After lauding the bar’s mellifluous pairing of “tasty fried chicken” and beer, Seattle Weekly lovingly describes Marco Polo Bar and Grill as “a working stiff's haunt” with “a schizophrenic interior that features a fireplace, pull tabs, pool tables, [and] multiple TV screens.” If not tuned to trivia, those 14 flat screens broadcast all manner of sporting events, drawing upon a premium satellite package powered by the metal plate in Mike Ditka’s head. Cheering sections holler through mouthfuls of breaded gizzards, a local favorite that preludes the menu’s panoply of handheld eats, such as the Coug Supreme, a third-pound burger topped with grilled ham and Cougar Gold cheese. Happy-hour specials during the week allow blue- and white-collar imbibers to divvy up which songs they’ll sing at karaoke that Friday and Saturday, when Marco Polo’s convivial eatery transforms into a who’s who of Steve Perry impersonators.
Behind the muraled storefront that sits on a busy Seattle arterial street, Waterwheel Lounge’s paneled and dark bar harkens back to the 1970s. Bucket-seated pleather stools, an abundance of neon, the big TV in the corner and a lone pool table provide all the ambiance one could wish for. There’s plenty of beer on tap, but bottles and cans of Rainier, PBR, shots of Jägermeister, and a mix of nightly events including karaoke, pub trivia, and live music are the real draw to this unabashed dive bar – as is the outdoor seating area during summer. The menu offers pub fare – fries or tots, burgers and sandwiches, wings, nachos, the occasional taco – and on weekends, Waterwheel brings forth a brunch menu featuring chicken-fried steak, French toast, biscuits and gravy and scrambles.
Hula Hula claims its got the world’s best karaoke food, and with one look at the menu, you’d be hard-pressed to argue. Most of its items are shareable and easy to nosh on between songs, from plates of spanish steamed clams to flatbread pizzas or red-bean quesadillas. A small menu of sandwiches includes a hamburger and grilled chicken, and every Wednesday night, the special is fried chicken. Best of all, the kitchen uses sustainable meats, seafood, and produce from small local farms.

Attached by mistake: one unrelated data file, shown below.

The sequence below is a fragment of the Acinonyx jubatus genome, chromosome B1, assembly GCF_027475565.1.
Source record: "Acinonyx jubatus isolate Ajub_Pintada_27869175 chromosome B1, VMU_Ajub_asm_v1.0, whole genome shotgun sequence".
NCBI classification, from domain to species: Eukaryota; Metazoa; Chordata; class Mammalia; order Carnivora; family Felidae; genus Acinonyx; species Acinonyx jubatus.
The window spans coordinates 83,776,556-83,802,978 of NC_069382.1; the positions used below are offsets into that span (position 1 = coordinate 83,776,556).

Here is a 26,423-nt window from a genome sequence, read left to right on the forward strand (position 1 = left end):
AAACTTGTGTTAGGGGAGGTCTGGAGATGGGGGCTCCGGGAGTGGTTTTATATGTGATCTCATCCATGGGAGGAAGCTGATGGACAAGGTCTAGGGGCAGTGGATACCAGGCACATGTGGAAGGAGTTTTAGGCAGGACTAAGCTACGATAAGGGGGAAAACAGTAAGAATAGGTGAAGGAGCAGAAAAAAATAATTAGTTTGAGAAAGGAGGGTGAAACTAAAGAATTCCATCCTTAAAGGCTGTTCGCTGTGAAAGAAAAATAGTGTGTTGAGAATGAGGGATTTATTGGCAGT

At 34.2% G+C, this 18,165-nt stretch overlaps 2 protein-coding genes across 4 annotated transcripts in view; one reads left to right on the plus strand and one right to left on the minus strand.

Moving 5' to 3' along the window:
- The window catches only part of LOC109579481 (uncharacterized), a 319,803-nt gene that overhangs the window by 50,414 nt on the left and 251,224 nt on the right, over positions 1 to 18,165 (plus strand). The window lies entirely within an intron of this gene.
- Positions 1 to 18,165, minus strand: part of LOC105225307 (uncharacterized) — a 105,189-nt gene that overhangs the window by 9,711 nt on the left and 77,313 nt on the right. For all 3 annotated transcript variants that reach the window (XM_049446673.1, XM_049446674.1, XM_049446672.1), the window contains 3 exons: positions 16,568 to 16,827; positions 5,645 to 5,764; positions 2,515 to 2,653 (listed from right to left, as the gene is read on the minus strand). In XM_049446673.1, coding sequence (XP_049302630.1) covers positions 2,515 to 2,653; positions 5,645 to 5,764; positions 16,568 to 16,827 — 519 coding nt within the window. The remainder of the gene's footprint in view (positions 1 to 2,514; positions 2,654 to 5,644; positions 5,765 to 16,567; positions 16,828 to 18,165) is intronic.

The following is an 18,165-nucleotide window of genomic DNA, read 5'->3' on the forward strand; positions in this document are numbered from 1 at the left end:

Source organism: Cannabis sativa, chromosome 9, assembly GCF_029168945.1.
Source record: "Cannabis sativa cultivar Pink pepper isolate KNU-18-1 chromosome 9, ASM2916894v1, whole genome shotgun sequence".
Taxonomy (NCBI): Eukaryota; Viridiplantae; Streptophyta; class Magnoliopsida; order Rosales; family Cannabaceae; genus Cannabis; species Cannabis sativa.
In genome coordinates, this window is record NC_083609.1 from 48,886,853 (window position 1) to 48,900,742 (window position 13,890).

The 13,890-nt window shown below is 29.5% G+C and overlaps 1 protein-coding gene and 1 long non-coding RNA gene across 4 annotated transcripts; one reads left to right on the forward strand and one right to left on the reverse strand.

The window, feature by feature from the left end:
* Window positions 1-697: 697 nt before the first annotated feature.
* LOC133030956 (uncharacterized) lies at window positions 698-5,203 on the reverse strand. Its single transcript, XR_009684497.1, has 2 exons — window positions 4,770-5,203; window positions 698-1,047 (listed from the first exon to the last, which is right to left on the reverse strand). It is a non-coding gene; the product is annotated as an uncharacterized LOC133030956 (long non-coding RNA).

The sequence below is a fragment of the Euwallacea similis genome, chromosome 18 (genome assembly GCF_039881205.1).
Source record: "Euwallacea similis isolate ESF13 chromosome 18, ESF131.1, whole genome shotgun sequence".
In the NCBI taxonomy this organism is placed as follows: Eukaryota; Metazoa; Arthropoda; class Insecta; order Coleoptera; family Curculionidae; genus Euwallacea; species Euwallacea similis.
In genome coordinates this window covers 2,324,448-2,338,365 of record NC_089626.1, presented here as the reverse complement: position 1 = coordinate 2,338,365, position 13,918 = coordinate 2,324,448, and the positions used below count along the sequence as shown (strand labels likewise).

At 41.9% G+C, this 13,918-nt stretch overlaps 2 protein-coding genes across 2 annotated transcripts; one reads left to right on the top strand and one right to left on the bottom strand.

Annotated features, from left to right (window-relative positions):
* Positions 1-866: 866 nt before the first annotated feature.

There’s a theme here, and it’s tropical. The cocktail menu spotlights fruit juices and traditional tropical liqueurs in cocktails that are sure to inspire a few beach-vacation daydreams, from classics like the Mai Tai to signature drinks like the Hina Hula, which mixes Finlandia vodka, pineapple juice, and Chambord. Bartenders whip up more liquid karaoke courage in the form of Zombie Bowls and shots, such as the Fire Dancer, made with Fire Eater whiskey and fresh apple juice.
Every night at 9 p.m., customers give back by becoming the bar’s entertainment. Against the tiki-style backdrop of bamboo and images of hula girls, anyone is invited up to the stage to croon. The staff even helpfully provides performance tips.
Watching the game at Mac's Triangle Pub is a bit different than watching it at other bars. That's because kitchen staffers pride themselves on creating unique dishes that cater to their customers' favorite flavors. After touchdowns, diners celebrate not only by clinking beers, but also by downing artisan Jell-O shots. When grabbing something to eat, they can order classics such as cod and chips or opt for something a bit more unusual such as a burger served with a side of dunkable au jus. This same creativity extends into the morning hours, when chefs whip up inventive breakfast items such as taco omelets and hash browns stuffed with bacon and cheese. During the evening hours, live bands, karaoke, and cocktails create a vibe that's great for socializing, much like a dinner party where everyone's name is Tell Me About Yourself.
Atlantic Crossing is a typical British pub, offering plenty of old culinary standbys and brews from both Britain and America. There’s also a full bar, with which to wash down the latest Seattle Sounders soccer game, plus a full weekend brunch menu to accompany viewings of the English Premiere League’s morning-hours matches. But even when soccer balls aren’t flying on the big screen, this cozy neighborhood hangout, with its dark wooden bar, offers a pleasant place to sip Irish whiskey or belly up over a plate of Guinness beef stew, shepherd’s pie and other classic pub fare. A sometimes lively crowd can also snack on American treats like chicken wings, pizzas and burgers, then wile away the between-match hours with some pool from one of the nearby tables.
Although Hunan Palace embraces the recipes of its namesake region, the chefs also draw inspiration from other culinary traditions throughout China to create their menu. This liberal adoption of inspiration can lead to dishes such as shrimp saut?ed in spicy Szechuan-style sauce appearing on diners' tables alongside mongolian beef with hot peppers and a bed of crispy noodles. As further proof of their dedication to traditional Chinese flavors, the chefs also glaze crispy whole fish with spicy, Hunan-style sauce and roast entire peking ducks, which can be shared by the table.
A handful of tables line the floor of Hunan Palace's carpeted dining room, providing each guest views out the restaurant's plate-glass windows. Small lamps cast a gentle glow throughout the space. Spirits become livelier on Friday and Saturday nights when guests can stop in for karaoke and enjoy a drink from the bar while waiting for a chance to belt their favorite power ballad or deliver their favorite William Jennings Bryan speech.